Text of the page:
With rare breeds of sheep, pigs and goats, as well as Shetland ponies, cows, donkeys, and plenty of chickens and ducks, there are more animals at Sacrewell than Old MacDonald managed to cram into his traditional farm.
Our paddocks showcase our successful rare breeding programme, which includes Lincoln Longwool, Jacob and Soay sheep and Bagot goats as well as our own British Lop pigs, one of the rarest breeds of pig in the country.
Some sheep, such as the Lincoln Longwool, were bred for their large heavy fleece of long lustrous wool, which was spun to make clothing. Their numbers went into decline along with the wool trade in Britain.
British Lop pigs originated in Devon and Cornwall in the 1880s and were known as Long White Lop-eared pigs. It was a popular breed in the south-west before the Second World War but fell out of favour because the Ministry of Agriculture encouraged farmers to raise better-known breeds of pig, which were more cost-effective to produce and sold better at market. There are currently only 11 breeders maintaining the British Lop but numbers are slowly growing.
Animal stock changes seasonally and springtime is when we are home to at least two dozen bouncing lambs. Some are born here and some are orphans – known as Cade lambs – which we hand-rear when they come to us from other farms. During the summer, they take to the track every day in our popular lamb national, racing to the finish line for a tasty reward.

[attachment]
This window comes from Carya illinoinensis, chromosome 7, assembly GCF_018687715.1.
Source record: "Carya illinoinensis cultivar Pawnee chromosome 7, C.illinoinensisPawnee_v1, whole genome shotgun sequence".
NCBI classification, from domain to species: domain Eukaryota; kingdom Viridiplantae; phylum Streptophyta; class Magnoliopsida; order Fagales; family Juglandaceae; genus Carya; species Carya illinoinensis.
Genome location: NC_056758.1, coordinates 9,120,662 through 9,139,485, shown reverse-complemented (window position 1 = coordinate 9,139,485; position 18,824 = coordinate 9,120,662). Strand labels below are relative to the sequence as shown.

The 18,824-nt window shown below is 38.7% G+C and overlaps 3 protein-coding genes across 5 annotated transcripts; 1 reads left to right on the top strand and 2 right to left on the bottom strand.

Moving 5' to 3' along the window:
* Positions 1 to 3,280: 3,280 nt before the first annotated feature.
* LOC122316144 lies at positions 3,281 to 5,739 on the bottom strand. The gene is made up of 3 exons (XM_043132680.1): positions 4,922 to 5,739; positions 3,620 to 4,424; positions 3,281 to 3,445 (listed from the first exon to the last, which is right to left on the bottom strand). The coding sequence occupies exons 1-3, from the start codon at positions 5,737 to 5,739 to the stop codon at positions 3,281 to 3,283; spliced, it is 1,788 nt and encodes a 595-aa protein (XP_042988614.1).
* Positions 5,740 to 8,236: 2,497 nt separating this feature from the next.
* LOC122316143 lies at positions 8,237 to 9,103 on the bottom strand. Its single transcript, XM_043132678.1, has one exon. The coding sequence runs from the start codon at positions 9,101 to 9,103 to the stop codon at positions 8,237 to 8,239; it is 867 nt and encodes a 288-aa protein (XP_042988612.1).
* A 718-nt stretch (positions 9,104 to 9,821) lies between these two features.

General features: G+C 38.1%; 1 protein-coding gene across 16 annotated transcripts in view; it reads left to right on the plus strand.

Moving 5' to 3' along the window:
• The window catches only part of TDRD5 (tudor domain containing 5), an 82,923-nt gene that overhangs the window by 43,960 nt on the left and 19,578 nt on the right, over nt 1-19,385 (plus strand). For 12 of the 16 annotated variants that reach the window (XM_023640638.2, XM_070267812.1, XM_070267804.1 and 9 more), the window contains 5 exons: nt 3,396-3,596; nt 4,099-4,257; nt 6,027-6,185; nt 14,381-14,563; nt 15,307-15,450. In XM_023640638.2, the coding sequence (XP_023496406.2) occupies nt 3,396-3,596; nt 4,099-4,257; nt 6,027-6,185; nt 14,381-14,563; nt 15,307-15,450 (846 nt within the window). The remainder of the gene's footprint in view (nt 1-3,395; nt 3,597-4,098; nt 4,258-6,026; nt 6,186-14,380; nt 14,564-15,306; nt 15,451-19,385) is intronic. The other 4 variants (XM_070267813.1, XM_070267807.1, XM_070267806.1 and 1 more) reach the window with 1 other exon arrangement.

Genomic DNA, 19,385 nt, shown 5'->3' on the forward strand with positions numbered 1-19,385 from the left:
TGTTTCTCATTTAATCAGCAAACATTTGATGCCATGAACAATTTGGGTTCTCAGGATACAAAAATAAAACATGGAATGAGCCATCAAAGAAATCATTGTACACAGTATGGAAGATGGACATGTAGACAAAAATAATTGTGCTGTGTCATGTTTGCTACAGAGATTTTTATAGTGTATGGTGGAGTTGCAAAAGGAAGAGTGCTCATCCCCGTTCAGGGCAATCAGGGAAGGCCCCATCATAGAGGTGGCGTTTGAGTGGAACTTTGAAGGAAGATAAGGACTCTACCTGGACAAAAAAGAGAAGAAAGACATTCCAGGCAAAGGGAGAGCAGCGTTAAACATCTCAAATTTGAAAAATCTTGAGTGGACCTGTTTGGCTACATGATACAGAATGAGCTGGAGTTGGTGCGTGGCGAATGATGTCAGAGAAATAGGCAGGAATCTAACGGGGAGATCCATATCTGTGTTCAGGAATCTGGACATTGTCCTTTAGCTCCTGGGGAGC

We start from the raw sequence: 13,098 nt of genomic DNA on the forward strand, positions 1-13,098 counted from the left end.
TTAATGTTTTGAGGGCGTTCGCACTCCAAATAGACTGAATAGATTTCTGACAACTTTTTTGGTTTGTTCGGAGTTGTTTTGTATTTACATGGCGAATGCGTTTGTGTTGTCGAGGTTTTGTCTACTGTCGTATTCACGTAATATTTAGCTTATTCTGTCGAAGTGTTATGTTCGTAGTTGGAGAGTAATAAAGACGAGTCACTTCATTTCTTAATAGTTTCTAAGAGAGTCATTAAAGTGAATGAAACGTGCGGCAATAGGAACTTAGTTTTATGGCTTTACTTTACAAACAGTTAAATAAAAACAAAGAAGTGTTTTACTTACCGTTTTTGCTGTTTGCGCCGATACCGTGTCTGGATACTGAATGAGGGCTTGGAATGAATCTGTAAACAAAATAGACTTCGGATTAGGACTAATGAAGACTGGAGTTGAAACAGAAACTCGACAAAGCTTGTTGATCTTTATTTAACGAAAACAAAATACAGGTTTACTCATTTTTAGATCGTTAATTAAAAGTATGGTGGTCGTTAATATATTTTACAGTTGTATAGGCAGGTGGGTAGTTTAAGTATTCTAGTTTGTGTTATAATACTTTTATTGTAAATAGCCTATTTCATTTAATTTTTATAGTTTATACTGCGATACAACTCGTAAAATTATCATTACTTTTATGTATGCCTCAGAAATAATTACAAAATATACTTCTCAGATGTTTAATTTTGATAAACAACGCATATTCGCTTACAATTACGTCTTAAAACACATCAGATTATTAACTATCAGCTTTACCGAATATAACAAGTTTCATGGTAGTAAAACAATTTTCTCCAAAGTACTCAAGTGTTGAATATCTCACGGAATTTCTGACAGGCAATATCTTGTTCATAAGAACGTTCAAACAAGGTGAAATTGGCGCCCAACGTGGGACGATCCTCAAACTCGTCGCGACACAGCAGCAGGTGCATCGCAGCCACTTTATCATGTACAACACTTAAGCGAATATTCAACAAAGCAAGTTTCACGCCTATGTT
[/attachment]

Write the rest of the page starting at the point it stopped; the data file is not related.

Each paddock has information about the animals in a frame on the fence. Don’t worry if some paddocks are empty – it means we’re giving the ground a rest so the grass can grow and the land is clean and safe for livestock.
A team of full-time and part-time rangers, headed by our site operations manager Richard Hadfield, works 365 days a year, sometimes 24 hours a day, to ensure that our animals are well cared-for.
If you have any questions about the animals during your visit, just ask a member of staff.